“Goodnight, Helena,” said Barclay, bowing slightly.

“Goodnight, Barclay,” Helena replied, tipping her chin in a slight nod.

Helena knocked rapidly to wake up the stone eagle. It came to life and looked down at her.

“I have green hair, a round red head, and a thin white beard,” it said. “What am I?”

“A… a leprechaun?” Helena asked.

“’tis not,” said the Eagle.

“A fairy?”

“’tis not.”

They went on and on like this for over an hour until Helena was in tears with frustration. Why did her mother have to set this up for her pupils?

“I don’t know!” she said furiously scrubbing her cheeks. “I never know the answer! Can’t you give me an easy one? How about a hint?”

Before it could speak, the door swung open and Aart and Kendra burst through hand-in-hand. They paused, wide-eyed and blushing as they saw Helena. Helena couldn’t care less about who was stuffing it up with who and shoved past them to her room. She could hardly hear her roommate as she shoved a few items of importance and a change of dress in a satchel.

“Helena, whatever is the matter?” Mildred asked.

“I can’t stay here another minute,” said Helena glaring at the diadem.

“Is that Professor Ravenclaw’s diadem?” Mildred gasped.

Helena shoved it in her bag and clasped it closed before shouldering it.

“Helena, wait,” said Mildred, leaping out of bed.

Without another word, Helena raced out of her bedroom, through the Common Room, down the stairs, and out the front door of the castle. Rain began to fall, going from a mere trickle to a near waterfall in a matter of minutes.

After that day, all she ever did was run. She mostly hitched rides on carts. Slept in the homes of those who took pity on her. She evaded ruffians and thieves by using her magic which typically meant moving on. Whenever she had the chance, she tried on the diadem hoping it would give her some sort of clarity… Sight… an answer… And every time… nothing.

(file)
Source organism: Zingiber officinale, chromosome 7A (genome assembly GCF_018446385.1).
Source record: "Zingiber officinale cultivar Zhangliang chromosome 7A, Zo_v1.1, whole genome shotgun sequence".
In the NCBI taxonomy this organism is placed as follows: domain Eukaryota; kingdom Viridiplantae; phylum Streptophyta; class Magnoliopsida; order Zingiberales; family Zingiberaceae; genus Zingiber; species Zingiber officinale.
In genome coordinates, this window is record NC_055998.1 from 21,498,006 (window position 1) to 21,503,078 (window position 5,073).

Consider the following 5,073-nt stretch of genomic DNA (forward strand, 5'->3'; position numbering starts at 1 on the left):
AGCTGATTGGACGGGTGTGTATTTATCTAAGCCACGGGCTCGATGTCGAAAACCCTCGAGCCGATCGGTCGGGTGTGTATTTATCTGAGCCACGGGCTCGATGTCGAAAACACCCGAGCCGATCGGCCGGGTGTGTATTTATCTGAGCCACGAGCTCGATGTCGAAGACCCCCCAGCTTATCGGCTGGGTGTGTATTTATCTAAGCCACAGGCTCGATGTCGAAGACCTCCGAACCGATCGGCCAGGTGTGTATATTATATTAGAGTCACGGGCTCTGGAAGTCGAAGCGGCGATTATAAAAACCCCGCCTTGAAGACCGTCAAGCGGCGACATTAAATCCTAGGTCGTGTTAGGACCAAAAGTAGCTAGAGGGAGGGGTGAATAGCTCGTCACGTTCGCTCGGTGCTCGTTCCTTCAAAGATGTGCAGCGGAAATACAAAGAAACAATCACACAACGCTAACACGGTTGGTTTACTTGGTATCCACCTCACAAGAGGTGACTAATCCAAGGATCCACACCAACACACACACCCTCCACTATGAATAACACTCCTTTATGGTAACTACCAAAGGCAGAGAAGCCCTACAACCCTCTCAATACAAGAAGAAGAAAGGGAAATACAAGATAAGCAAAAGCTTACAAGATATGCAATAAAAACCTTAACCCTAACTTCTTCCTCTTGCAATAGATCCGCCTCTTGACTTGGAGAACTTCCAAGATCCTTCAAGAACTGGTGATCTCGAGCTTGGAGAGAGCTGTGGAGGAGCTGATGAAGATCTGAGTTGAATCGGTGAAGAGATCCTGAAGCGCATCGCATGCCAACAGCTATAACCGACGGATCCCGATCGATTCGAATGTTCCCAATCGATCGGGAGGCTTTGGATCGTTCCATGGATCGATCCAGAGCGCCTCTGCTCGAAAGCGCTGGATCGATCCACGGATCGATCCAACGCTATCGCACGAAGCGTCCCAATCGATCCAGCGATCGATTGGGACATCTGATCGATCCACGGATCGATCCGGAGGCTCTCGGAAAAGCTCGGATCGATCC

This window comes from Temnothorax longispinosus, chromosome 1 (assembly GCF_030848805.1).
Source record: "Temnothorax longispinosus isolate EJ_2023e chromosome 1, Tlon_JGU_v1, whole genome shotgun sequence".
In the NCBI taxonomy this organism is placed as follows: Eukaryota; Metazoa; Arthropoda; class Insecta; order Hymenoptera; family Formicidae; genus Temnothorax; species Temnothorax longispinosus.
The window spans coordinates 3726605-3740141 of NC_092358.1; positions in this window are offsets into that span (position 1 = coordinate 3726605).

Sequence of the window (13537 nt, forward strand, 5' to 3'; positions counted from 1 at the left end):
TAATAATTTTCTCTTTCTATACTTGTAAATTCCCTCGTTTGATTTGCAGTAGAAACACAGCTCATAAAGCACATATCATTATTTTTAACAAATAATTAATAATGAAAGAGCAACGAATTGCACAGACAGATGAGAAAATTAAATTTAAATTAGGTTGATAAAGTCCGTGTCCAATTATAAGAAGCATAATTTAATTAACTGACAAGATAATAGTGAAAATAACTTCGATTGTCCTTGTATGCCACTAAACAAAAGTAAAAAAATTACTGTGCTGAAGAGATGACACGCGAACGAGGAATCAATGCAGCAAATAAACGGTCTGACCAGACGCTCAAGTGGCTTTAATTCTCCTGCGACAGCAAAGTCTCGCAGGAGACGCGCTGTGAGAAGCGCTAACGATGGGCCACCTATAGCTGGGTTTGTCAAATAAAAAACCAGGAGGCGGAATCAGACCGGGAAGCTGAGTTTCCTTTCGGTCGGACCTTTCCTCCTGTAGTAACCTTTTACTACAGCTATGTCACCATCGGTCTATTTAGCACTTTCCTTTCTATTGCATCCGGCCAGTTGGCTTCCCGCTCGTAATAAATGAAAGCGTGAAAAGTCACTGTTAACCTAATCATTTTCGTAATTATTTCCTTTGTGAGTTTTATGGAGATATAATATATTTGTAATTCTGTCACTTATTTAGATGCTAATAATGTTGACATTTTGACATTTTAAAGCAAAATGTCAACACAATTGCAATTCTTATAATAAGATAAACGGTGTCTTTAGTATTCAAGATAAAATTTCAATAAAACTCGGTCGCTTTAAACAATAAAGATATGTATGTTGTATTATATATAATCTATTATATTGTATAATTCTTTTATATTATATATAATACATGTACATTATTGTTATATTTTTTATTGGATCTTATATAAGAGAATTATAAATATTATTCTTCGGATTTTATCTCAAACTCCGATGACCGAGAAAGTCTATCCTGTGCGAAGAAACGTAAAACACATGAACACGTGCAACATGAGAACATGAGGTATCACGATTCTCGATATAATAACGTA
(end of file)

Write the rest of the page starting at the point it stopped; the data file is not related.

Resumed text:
She eventually ended up in Albania. Ironically, near the sight where her mother first learned of the Sapphire of Mycenae. The very sapphire embedded in the diadem that refused to work for her. Sometimes, she wondered if it ever truly worked at all or if it merely worked for her mother.

Her mother… everyday of those three years she was on the run, Helena thought of her mother. How ashamed she must’ve been that her only daughter was a failure at school and a thief to boot. A simpleton who now lived in a cottage in the middle of the forest living only off her garden and goat. Helena tried on the diadem every night until her sixth moon of living in the cottage. She decided she never wanted to see it again, so she hid it in a hollow tree that had branches that twisted impossibly and hundreds of knobs that looked as if it contained the key to a secret passage. There wasn’t one.

She tried.

The rain was falling, not unlike the rain of the day she left. Though it was midday, the sky was as dark as early evening. Helena had placed several pans around the room to catch the leaks, but since the storm began the evening before, she’d had to empty them out every-so-often.

On one of these instances, she had just finished adding the kettle water to the pond that seemed keen on growing next to her cabbages, a light caught her attention. She narrowed her eyes and drew her wand from her sleeve.

“Helena!”

She knew that voice, but rather than bring relief, it made her tense even more. She closed the door, but before she could cast any enchantments of protection, it was flung open once more. A man strode in, decked in fine clothes and furs, a bronze crown perched on his head and a sword not unlike the one Gryffindor wore at his hip, except this wasn’t as magnificent.

“Helena,” he repeated, smiling and taking her hands. “It has taken me ages to find you.”

“Barclay,” she said pulling her hands from his grasp. “What are you doing here?”

“Your mother sent me to find you,” he said taking his wand and drying himself instantly. He looked at her cottage and his mustache wrinkled. “This is where you’ve been living all this time?”

Helena scowled. It may have been an unsightly home, but it was her unsightly home.

“Come,” he said. “I will take you out of this squalor.”

“Squalor…” Helena repeated crossing her arms. “Well, you seem to have made a name for yourself, Barclay.”

Baron Barclay now,” he said grinning. “I pledged my allegiance to the king, won a battle for him, he gave me a title, land, and knights to lead. After you see to your mother, I’ll take you to my castle. You will love it Helena, it has a library almost as grand as Hogwarts.”

“You make it sound as if I agreed to go,” she replied. “Which I have not. I never belonged at Hogwarts and I certainly don’t belong with you.”

The smile slid off his face and his gaze grew hard. A sick feeling set into Helena’s stomach and she took a step back.